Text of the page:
The public grasped how big of a deal beneficial ownership is and how the abuse of legal persons for money laundering and terrorist financing (ML/TF) affects us all perhaps in 2015 with the Panama Papers scandal. For the compliance geeks and practitioners, this hasn’t perhaps come as such a surprise, albeit the scale of it has undoubtedly shocked everyone. The hype surrounding scandals that involve faces familiar from Hollywood or the political arena make topics from the anti-money laundering (AML) world the news headlines.

The idea of transparency of company ownership, however, isn’t new. The global money-laundering watchdog – the Financial Action Task Force (FATF) is the first international organisation to set up standards on beneficial ownership in 2003. In accordance with FATF Recommendation 24, countries should take measures to prevent the misuse of legal persons for ML/TF, and ensure that there is adequate, accurate and timely information on beneficial ownership and control of legal persons that can be obtained or accessed in a timely fashion by competent authorities.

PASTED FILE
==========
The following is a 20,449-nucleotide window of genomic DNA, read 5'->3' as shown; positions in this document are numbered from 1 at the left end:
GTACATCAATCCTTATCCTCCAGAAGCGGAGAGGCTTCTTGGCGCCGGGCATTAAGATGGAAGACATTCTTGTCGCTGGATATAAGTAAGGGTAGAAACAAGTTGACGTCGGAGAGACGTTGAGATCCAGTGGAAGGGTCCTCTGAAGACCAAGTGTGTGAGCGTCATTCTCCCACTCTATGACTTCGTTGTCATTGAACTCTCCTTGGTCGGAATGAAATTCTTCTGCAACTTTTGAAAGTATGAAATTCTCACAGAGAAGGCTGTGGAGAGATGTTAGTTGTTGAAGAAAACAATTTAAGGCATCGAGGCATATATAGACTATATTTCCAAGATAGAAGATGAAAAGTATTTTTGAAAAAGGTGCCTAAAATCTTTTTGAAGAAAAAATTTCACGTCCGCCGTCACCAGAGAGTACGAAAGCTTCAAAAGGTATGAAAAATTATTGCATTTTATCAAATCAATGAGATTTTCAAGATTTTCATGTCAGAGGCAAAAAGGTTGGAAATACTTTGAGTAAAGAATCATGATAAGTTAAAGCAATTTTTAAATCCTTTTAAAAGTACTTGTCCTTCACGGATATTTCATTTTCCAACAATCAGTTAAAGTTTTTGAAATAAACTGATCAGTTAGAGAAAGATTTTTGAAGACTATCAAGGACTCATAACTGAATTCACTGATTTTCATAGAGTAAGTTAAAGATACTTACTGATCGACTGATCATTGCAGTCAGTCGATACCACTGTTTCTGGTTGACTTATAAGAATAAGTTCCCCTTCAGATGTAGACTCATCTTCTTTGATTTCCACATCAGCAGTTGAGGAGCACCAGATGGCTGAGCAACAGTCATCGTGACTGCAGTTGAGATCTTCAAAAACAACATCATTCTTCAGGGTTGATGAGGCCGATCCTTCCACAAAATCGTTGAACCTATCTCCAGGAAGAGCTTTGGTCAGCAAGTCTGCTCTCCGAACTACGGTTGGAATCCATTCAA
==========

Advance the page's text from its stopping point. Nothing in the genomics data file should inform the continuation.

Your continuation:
FATF Guide on best practices on beneficial ownership for legal persons – ‘multi-pronged’ approach

The FATF has recently published new guidance on Best Practices on Beneficial Ownership for Legal Persons to address shortcomings. It appears that there is no single solution good enough to tackle all the identified challenges that countries are experiencing. Instead, FATF recommends that countries adopt a ‘multi-pronged approach’. Under this approach, countries conduct comprehensive risk assessments and develop targeted measures, maintain company registers that record accurate and up-to-date information on beneficial owners, grant access of this information to competent authorities and develop dissuasive sanctions for non-compliance, among others.

Country risk assessment